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What to see at the Korean Film Festival 2017

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Korean Film Fest

For those willing to brave the weekend traffic and for those who are unapologetic Korean fans and even regular cinephiles, the Korean Cultural Center is back with its annual Korean Film Festival running from Sept. 8-10 at the Cinema 6 of SM Megamall, Mandaluyong City.

This time around, the center is presenting five drama films tackling issues of family, sickness, romance and sports.

Aside from the Manila leg, the Korean Film Festival will also be screened in other Philippine locations: Davao at SM Lanang Premier Cinema 1 from Sept. 14-17; Iloilo at SM City Iloilo Cinema 8 from Sept. 21-24; Cebu at SM City Cebu Cinema 5 from Sept. 28-Oct. 1; Pampanga at SM City Clark Cinema 3 from Oct. 5-8 and Cavite at SM City Dasmarinas Cinema 5 from Oct. 12-15.

How to Steal a Dog (2014) directed by Kim Seong Ho
Ten-year-old Ji-so lives in pizza truck with her family. Her father suddenly disappeared after their pizza business went bankrupt. When she sees a missing dog poster with a $500 reward, Ji-so simply believes that that amount of money would be enough to buy her family a house. She hatches a plan with her friend Chae-rang to find a dog with a rich owner, steal it and return the dog by pretending to have found it to get a reward. Their target is Wolly, the dog of an old rich lady who owns the restaurant where Ji-so’s mom works.

Twenty (2015) directed by Lee Byung Hon
Kyung-jae (Kang Ha-neul) and Dong-woo (Lee Junho) are best friends who’ve just graduated from high school and turned 20. Chi-ho is an unemployed playboy who prioritizes dating and chasing women. Kyung-jae is a goody-two-shoes university student whose goal is to get accepted at a corporate job. Happy-go-lucky Dong-woo dreams of becoming a cartoonist but when his family goes bankrupt he is forced to become the breadwinner of the family and take on several part-time jobs. Twenty is a story of three friends in their 20s and must decide what to do with their life.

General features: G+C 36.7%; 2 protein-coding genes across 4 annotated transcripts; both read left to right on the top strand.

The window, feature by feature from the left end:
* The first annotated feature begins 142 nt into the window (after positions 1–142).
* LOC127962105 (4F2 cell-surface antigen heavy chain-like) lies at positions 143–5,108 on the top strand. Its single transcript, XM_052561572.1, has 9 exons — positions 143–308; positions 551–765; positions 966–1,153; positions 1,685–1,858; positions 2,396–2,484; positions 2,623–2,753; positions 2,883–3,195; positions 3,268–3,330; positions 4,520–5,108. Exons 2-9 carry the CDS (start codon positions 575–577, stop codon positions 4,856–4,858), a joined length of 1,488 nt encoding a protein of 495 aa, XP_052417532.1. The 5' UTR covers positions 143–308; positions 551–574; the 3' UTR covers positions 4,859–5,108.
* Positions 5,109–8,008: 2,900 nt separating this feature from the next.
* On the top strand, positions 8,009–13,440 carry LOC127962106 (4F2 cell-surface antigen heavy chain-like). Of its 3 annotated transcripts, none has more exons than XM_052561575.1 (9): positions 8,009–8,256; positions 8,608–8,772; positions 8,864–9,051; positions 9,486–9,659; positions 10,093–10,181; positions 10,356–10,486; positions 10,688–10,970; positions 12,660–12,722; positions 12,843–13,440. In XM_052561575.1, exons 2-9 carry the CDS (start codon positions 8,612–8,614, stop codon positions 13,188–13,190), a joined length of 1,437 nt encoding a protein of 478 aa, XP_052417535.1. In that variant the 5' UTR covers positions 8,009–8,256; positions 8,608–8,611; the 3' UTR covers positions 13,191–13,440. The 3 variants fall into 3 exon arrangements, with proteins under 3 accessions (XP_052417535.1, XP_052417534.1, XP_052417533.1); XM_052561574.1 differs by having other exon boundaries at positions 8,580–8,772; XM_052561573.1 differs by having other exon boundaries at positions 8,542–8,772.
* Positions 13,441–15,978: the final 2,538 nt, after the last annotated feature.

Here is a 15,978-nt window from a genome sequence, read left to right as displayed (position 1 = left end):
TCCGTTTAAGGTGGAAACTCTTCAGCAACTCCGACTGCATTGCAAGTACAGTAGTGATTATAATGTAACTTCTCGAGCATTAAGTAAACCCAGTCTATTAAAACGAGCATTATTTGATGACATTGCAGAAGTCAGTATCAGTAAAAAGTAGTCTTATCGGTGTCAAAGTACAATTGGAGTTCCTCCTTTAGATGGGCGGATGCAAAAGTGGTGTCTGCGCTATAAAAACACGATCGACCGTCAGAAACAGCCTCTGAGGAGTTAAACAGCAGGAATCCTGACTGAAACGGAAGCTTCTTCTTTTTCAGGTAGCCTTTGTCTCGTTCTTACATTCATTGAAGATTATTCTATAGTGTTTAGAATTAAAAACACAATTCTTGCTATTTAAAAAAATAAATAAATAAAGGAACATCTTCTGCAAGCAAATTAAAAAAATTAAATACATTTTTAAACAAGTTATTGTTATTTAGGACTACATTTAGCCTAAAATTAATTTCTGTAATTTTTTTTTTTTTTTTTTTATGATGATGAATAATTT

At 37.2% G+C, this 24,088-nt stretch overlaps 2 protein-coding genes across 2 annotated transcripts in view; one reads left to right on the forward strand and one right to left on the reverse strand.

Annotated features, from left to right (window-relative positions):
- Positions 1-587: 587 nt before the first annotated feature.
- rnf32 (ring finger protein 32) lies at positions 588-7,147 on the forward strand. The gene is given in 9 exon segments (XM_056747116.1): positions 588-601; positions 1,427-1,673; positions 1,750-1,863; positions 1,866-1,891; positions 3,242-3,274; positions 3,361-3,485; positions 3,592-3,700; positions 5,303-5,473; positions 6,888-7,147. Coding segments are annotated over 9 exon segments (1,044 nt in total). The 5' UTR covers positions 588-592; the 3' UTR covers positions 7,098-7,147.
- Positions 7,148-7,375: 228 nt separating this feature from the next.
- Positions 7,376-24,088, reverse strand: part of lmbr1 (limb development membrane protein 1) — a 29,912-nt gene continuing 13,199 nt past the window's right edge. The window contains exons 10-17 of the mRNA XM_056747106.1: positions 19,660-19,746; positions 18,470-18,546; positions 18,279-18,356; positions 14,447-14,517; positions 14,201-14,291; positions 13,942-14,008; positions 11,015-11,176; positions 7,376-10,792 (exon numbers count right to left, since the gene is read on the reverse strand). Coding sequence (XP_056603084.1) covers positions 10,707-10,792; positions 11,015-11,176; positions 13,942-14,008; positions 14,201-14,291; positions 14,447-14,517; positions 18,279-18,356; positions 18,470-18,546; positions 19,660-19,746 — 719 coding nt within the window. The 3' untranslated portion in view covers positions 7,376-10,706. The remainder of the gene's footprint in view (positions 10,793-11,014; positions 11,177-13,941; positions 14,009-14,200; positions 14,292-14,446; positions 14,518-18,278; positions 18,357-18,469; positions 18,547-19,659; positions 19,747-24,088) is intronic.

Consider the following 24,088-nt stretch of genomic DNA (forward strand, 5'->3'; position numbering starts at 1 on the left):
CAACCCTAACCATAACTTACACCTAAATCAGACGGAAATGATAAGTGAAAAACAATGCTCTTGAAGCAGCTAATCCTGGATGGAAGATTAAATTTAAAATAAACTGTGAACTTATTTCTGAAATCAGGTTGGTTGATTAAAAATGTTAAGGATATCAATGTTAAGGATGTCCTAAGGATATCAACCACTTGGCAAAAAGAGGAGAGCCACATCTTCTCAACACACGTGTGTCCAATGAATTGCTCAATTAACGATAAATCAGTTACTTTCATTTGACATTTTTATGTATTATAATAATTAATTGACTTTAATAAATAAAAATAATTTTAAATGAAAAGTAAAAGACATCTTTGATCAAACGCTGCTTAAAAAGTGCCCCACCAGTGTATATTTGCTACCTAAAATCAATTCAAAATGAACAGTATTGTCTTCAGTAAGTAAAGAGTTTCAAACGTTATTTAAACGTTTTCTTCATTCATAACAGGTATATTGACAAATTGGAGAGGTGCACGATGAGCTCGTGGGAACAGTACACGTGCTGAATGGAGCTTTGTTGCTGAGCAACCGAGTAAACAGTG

My Brilliant Life (2014) directed by E J Yong
Dae-soo (Kang Dong-won) and Mi-ra (Song Hye-kyo) were both seventeen-year-old teenagers when Mi-ra became pregnant. Their son Ah-reum was diagnosed with the extremely rare genetic disorder Progeria, which makes him age prematurely and rapidly. Ah-reum grows up as a 16-year-old boy, but with a body condition of an eighty-year-old man. Sensing that he doesn’t have much time left, Ah-reum decides to write a story about how his young parents fell in love and how he came to be, hoping to give to them on his seventeenth birthday.

Very Ordinary Couple (2013) directed by Roh Deok
Lee Dong-hee (Lee Min-ki) and Jang Young (Kim Min-hee) work at the same bank. They are on an on-and-off relationship for three years before breaking up. Still working together in the same bank puts great pressure on the two, made worse by a scandalous confrontation between the former lovers during a company party. Though they end up screaming at each other, it’s vivid clear that they still have feelings for each other and decide to give their relationship another chance. However, they find that something between them has changed, and despite their best efforts to rekindle their relationship it seems like a happy ending might not be on the cards.

The King of Jokgu (2014) directed by Woo Moon Gi
Hong Man-Sub (Ahn Jae-Hong) is a 24-year-old college student majoring in food and nutrition. He is known to be the “King of Jokgu” (a Korean sport that shares elements of both football and volleyball) and is infamous for his unstoppable foot spike. On his return to university after military service, he discovers that the Jokgu court has been removed due to complaints from the Student Council. Man-Sub, along with his team of unlikely friends, decides to file a petition to the school President in order to get the court back.

All films are with English subtitles. Admission is free on a first-come, first-served basis. For more information email info@koreanculture.ph or contact Korean Cultural Center at (02) 555-1711. — Zsarlene B. Chua

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